How To Write An Obituary: 7 Steps to Follow

Here, we’ll explain everything you need to know about how to write an obituary, from giving the date of death to sharing memorial service details.

Writing an obituary is a lovely way to honor a person’s life, whether you’re writing about a grandparent, an immediate family member, or if you’ve been hired to write biographical information about a stranger who has passed away. However, it can be tricky to figure out what to include in an obituary and what to leave out.

While there are some generally accepted social conventions when writing an obit or death notice, there’s no right or wrong way to share the important events, names of surviving family members, and details about a person’s celebration of life. Injecting personality into an obituary template can help great-grandchildren and immediate family members remember their loved ones with a smile.

Here, we’ll go over what you need to know if you’ve been tasked with writing an obituary to be published in a local newspaper, in a bulletin for a funeral service, or in another publication that allows people to remember their loved one with fondness.

What You’ll Need

Collecting some information when you’re getting ready to write an obituary is essential. You’ll want to be sure that you have the person’s full name, information about the funeral home that will be taking care of arrangements, contact information for the person’s family members, and a contact at your local newspaper to let you know how and when to submit the obituary, the person’s life story, and more.

You may also want a tape recorder handy or the recorder function on your phone readily available. It can be easier to record conversations with the person’s family instead of jotting notes for later reference. It can be tough to have all of these pieces in place before the process of writing the obituary begins, and it makes sense that some of them will fall into place along the way as you talk with family members and close friends and learn more about the person’s life.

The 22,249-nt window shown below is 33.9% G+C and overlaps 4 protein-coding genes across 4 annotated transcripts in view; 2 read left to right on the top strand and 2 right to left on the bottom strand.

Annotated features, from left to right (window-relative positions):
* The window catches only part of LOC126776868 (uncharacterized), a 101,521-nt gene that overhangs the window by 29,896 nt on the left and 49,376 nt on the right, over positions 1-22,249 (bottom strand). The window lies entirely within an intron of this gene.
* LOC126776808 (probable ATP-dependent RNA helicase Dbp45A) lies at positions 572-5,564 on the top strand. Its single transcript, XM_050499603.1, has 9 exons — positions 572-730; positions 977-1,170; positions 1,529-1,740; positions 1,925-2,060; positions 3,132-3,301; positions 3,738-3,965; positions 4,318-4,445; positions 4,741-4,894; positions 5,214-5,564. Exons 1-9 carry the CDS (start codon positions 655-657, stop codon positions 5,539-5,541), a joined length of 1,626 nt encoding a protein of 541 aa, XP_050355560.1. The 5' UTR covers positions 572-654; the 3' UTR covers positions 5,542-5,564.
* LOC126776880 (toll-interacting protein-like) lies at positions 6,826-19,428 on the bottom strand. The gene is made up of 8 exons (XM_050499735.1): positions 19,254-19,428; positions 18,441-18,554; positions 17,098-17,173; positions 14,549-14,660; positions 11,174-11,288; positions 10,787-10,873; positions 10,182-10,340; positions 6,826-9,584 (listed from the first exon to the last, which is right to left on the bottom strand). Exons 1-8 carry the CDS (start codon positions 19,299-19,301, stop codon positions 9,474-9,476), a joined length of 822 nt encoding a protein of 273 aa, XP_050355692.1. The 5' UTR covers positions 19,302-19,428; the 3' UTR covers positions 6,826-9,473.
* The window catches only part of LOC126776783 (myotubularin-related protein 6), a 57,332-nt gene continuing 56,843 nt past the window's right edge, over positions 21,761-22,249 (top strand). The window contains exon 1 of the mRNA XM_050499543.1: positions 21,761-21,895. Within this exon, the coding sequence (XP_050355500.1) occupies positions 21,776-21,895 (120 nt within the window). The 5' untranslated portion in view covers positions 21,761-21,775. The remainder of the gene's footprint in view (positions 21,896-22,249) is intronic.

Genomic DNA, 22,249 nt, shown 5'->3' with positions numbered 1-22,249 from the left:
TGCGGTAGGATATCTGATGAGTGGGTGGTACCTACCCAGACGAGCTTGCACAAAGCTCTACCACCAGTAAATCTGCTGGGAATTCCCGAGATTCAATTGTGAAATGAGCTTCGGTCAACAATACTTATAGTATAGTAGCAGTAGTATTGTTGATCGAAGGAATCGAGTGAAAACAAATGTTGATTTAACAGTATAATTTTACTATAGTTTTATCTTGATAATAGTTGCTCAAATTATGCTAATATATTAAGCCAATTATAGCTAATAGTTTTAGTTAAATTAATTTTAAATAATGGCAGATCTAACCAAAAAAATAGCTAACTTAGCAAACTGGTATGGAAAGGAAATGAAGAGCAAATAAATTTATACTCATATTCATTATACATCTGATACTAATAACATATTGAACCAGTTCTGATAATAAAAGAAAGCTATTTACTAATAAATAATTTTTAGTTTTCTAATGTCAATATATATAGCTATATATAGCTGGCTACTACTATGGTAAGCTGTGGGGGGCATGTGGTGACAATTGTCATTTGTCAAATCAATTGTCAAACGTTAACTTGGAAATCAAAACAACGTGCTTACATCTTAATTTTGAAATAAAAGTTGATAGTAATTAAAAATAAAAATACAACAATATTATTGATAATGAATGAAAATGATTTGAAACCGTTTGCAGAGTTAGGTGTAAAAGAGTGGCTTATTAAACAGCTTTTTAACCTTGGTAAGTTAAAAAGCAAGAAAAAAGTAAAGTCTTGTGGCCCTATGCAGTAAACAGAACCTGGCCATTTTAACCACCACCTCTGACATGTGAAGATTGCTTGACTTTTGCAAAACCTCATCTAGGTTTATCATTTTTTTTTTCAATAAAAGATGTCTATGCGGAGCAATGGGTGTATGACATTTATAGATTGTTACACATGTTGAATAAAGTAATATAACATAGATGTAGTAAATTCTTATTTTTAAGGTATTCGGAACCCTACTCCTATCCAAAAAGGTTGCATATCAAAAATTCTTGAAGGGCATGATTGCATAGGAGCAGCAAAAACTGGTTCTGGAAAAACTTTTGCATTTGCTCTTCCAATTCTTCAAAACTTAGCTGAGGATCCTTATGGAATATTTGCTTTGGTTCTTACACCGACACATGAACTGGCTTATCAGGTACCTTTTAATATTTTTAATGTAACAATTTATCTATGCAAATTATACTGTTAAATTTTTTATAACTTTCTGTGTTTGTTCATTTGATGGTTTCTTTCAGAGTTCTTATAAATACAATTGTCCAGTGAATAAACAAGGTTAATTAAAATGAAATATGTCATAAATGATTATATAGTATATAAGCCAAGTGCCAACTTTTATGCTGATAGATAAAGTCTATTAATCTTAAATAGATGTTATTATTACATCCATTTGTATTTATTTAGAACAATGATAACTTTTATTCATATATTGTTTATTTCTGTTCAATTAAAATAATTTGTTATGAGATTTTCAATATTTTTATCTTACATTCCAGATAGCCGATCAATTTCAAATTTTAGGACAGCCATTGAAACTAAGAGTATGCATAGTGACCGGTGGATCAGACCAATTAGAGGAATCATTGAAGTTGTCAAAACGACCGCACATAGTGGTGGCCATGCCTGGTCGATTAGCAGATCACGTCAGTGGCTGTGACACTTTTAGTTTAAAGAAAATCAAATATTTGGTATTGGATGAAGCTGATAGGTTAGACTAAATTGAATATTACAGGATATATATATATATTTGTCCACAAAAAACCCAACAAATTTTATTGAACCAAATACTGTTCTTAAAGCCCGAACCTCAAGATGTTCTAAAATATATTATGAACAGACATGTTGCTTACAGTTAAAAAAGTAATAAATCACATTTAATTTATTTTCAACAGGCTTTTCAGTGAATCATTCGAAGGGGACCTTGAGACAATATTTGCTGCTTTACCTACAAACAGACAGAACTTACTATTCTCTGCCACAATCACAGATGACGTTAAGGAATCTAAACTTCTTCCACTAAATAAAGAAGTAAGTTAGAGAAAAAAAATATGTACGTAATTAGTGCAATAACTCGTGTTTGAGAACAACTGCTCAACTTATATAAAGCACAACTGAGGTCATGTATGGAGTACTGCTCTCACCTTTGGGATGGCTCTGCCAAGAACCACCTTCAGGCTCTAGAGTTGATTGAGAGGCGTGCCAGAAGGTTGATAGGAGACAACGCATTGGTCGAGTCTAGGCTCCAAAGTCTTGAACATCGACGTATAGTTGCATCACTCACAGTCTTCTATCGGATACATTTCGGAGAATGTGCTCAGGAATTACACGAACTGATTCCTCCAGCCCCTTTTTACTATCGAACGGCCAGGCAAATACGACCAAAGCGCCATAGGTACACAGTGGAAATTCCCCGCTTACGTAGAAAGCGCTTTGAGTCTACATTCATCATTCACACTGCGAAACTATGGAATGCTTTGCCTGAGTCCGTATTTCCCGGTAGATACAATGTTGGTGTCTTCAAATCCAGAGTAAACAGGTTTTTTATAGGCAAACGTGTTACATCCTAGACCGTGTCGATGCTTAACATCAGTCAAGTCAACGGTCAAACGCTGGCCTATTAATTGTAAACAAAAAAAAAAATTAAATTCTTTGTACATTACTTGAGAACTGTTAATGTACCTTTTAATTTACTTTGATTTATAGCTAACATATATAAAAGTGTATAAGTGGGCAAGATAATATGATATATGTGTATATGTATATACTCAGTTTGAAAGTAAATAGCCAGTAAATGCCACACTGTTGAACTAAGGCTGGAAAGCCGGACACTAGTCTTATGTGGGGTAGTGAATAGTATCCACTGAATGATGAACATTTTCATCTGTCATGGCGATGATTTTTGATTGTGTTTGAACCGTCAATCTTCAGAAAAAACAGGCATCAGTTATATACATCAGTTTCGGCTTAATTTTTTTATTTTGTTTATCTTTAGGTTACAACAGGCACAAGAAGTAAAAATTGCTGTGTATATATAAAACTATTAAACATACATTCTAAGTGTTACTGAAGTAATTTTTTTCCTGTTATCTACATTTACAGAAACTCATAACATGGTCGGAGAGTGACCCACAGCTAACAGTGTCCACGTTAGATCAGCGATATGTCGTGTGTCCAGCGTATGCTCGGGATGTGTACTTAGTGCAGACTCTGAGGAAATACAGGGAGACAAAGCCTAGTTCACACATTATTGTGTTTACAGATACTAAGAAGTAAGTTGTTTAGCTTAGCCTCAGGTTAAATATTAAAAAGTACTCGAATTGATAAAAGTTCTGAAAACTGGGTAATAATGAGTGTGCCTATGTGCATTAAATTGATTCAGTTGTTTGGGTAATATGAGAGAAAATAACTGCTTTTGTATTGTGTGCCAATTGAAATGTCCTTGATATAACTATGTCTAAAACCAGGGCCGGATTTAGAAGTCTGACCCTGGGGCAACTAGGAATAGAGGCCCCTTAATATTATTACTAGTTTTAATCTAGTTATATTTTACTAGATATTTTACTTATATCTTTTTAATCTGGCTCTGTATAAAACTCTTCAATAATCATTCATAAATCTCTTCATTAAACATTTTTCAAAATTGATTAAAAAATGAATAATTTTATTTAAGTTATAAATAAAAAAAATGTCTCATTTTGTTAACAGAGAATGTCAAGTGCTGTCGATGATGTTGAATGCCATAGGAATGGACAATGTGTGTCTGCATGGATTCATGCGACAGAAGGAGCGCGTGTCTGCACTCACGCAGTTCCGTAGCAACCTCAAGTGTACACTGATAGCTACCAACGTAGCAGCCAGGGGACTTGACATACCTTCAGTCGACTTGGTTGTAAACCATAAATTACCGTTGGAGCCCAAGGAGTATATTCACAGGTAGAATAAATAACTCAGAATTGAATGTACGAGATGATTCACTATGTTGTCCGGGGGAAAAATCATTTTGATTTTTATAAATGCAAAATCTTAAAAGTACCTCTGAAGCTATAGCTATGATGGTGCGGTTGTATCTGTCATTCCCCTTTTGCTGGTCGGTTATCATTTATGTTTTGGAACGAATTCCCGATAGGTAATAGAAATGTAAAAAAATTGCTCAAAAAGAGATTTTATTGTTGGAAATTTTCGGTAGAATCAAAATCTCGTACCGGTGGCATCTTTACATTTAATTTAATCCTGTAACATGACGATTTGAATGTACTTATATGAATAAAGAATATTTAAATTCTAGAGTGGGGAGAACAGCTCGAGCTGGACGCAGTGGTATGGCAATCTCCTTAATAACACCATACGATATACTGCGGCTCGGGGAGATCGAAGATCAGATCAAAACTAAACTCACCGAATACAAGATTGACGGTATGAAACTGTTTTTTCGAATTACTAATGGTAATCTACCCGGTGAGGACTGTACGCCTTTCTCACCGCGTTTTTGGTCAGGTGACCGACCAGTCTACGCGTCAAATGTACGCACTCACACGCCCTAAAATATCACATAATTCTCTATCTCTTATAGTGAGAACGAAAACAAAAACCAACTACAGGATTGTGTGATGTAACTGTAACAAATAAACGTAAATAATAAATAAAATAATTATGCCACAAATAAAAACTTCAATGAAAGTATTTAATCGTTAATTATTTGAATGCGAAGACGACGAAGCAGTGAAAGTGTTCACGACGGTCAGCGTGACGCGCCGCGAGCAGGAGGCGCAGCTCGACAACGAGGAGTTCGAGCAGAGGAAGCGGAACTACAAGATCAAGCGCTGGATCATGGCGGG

Step 1: Talk With Family Members

How to write an obituary?
You’ll also want to talk with family members about whether the person who passed away was religious

One of the first steps to writing an obituary is to reach out to the person’s family members to get more information about them. This can help you get a head start on step two without digging deep into a courthouse or other records to get basic information about the person. It’s a good idea to ask open-ended questions to give people a platform to share stories about their loved ones.

Remember, it’s essential to act with a high level of sensitivity and listen to the person telling the story, even if you know it’s not going to be a good fit for an obituary. Talking about their loved one can be an important part of the healing process, and you never know when you might stumble across a piece of information that could help inform their obituary. You’ll also want to talk with family members about whether the person who passed away was religious. This information can help determine how you’d like to start the obituary.

Step 2: Gather The Basics

Next, you’ll need to put together the person’s basic information, including their date of birth, place of birth, date of death, place of death, place of residence upon death, and spouse information. You’ll want to talk to the family about what details they would like included in this portion of the obituary. Most people do not want the time of death or the cause included in an obituary, but this can vary from family to family. For example, if the deceased died from cancer and spent time working to support other people with cancer, they may find it significant to include the cause of death in the obituary.

Step 3: List Surviving Family

After you give the basics, you’ll want to list surviving relatives. This allows people who knew the family to reach out and send cards expressing their condolences. Typically, the blood relative is listed first, followed by their spouse in parentheses, for example, “Tim (Holly) Smith.” The family can help you decide how far out you want to list relatives. Some list as far as nieces and nephews, while others include cousins and second cousins. Family size and the amount of space available for the obituary can help you decide how far out it makes sense to list surviving family members.